birdc show protocols all bgp1 


The message ‘No route to host’ is expected, until we complete the next series of steps in completing the Azure connection.&

Azure Portal Setup


Virtual Network & Gateway Subnet: 

Provide a name you wish to call this virtual network. The address CIDR must be a /16, for example, 192.168.0.0/16. For the subnet address range, the CIDR must be /24 for example 192.168.1.0/24. Once, the “Virtual Network” is created, it will show up under “Virtual Networks” with the address range 192.168.0.0/16. 

ℹ️ Please note: the location in the Azure portal will say US-EAST (EWR1) and US-WEST (SJC1)

Then create a “Gateway Subnet” for this Virtual network. Select your virtual network, then under Subnets, select “Gateway Subnet”. It will have a default name, the CIDR must be /26, for example, 192.168.200.0/26.

Assuming you have not yet created a VM, the virtual network gets automatically linked to your VM, or your VM is now part of that virtual network which has a CIDR range, Subnet and Gateway Subnet. The VM will have a public IP that you can ssh into and a private IP address in the range "192.168.1.0/24” that you had set as the subnet range while creating the virtual network.

Virtual Network Gateway: 

When creating the Virtual network gateway please keep in mind, it can take ~20 minutes to deploy. Also, do opt for ExpressRoute & not VPN when creating your Virtual Network Gateway. Select your virtual-network, and then select “Create new” for Public IP and enter the name you would like the gateway to have.

Create Azure Express Circuit: 

Please Note: Peering location would either be New York (EWR1) or Silicon Valley (SJC1). Also, for bandwidth the lowest we peer with Azure is 100Mbps. As far as Location, it would be (US) East for EWR1 & (US) West for SJC1.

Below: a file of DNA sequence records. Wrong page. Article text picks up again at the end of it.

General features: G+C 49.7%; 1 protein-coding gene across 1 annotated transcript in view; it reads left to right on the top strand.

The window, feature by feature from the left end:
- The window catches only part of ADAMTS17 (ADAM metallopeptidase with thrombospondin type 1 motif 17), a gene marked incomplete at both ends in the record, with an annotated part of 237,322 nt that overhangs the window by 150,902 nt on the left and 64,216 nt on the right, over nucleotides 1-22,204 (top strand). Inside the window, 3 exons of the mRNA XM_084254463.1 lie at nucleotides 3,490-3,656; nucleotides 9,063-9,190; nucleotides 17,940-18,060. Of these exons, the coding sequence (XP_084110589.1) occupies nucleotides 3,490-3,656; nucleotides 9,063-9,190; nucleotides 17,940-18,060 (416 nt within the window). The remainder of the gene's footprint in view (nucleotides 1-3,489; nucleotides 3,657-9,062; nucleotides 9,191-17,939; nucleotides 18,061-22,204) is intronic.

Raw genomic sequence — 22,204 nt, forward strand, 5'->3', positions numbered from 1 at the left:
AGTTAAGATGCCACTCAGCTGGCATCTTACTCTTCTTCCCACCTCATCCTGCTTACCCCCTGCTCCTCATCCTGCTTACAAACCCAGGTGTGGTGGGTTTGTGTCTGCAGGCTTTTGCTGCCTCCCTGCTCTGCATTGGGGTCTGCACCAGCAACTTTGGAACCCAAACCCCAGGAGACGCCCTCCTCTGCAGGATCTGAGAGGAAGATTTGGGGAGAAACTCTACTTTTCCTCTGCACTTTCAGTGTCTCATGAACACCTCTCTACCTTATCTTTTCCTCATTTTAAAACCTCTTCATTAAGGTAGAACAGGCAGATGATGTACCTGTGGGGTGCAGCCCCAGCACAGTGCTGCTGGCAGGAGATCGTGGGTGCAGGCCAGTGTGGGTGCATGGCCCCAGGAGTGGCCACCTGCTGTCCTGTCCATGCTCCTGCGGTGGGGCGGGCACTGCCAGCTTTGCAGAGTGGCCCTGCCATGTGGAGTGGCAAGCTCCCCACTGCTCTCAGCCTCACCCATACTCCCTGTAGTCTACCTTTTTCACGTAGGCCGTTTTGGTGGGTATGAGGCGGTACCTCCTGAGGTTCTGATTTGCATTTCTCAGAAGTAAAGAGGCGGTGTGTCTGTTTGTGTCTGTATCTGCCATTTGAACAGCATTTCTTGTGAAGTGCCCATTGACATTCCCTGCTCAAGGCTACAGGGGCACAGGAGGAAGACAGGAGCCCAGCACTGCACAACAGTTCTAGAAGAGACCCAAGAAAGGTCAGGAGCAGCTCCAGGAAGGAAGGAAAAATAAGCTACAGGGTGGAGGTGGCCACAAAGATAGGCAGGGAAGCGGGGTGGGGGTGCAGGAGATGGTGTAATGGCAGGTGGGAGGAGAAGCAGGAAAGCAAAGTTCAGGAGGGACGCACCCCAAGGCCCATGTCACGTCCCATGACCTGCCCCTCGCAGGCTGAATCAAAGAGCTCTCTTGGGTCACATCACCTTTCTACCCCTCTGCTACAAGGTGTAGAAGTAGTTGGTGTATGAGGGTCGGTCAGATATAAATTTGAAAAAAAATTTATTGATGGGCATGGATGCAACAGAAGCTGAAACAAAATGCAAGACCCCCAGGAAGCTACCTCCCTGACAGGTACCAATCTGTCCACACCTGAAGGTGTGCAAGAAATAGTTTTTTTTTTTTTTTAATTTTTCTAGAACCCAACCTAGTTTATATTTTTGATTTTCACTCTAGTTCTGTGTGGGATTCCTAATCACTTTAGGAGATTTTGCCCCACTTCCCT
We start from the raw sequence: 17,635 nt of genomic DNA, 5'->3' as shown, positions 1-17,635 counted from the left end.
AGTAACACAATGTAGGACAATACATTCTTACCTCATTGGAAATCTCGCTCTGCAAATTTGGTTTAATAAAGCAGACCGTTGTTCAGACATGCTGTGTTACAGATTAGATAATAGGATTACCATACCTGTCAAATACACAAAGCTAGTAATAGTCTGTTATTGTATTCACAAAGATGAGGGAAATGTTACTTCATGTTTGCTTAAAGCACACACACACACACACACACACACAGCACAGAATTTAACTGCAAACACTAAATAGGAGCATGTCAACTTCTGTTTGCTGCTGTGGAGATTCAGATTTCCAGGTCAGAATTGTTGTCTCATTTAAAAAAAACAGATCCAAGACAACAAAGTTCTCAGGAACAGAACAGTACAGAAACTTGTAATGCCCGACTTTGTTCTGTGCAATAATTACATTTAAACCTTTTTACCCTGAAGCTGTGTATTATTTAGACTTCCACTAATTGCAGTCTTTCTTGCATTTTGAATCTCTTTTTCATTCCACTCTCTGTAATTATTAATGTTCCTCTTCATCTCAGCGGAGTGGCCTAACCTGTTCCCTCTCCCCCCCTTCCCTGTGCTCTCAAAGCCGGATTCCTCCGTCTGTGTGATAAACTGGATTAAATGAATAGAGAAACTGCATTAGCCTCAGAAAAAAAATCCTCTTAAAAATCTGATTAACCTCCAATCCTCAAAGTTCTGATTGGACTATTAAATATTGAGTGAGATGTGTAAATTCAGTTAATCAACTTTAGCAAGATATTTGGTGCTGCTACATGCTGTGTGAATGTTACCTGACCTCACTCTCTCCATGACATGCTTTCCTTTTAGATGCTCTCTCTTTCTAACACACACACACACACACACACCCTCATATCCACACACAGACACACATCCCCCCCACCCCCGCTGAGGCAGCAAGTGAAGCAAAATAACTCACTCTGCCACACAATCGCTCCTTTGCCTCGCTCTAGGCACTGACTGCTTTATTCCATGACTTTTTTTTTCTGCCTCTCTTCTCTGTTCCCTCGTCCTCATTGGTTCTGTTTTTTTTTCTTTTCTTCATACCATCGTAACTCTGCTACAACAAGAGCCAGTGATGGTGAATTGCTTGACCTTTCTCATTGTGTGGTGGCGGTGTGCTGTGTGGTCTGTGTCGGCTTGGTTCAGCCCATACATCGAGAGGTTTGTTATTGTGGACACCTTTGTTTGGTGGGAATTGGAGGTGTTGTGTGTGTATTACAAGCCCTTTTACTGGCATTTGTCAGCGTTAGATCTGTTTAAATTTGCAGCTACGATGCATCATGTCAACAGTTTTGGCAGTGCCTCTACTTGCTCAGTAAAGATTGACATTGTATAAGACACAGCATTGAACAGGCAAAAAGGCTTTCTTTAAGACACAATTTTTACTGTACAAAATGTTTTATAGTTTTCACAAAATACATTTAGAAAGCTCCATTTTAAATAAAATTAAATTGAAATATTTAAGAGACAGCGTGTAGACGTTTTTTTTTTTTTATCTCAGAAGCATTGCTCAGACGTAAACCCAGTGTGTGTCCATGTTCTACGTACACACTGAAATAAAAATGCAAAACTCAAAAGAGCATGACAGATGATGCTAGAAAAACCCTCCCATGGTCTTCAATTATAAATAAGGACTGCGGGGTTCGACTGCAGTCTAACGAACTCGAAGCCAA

With the express circuit created, you will want to go ahead copy & retain the service key. As this will be a requirement to complete the Packet Connect <-> Azure setup from within the Packet Portal: IPs & Networking > PacketConnect: 

With the Expressroute Circuit created & provisioned, next up Private Peering

The Peer ASN is Packet’s ASN 65530. This needs to match the bird configuration.

The Primary Subnet needs to be the same /30 subnet configured on the second interface and configured in bird, in this example: 10.1.1.0/30.
For the VLAN, Azure always uses vlan_id “2” as outer tag to connect to your Packet Connect VLAN in Packet.
Connect your Express Route Circuit to your Virtual Network Gateway by selecting your ExpressRoute, then click on “Connections”, then “Add”, it should show your Virtual Network: 

And finally, verify the connection between Packet <-> Azure has been learned by checking bird:

You can now add IP addresses to your device in Packet:

ip a add 192.168.100.1/24 dev lo

The routes will be announced to Azure, and you can connect/ping your private IP from your VM on Azure to and from your devices on Packet.

Want to setup Packet Connect and Azure with Terraform? Awesome! Check it out here.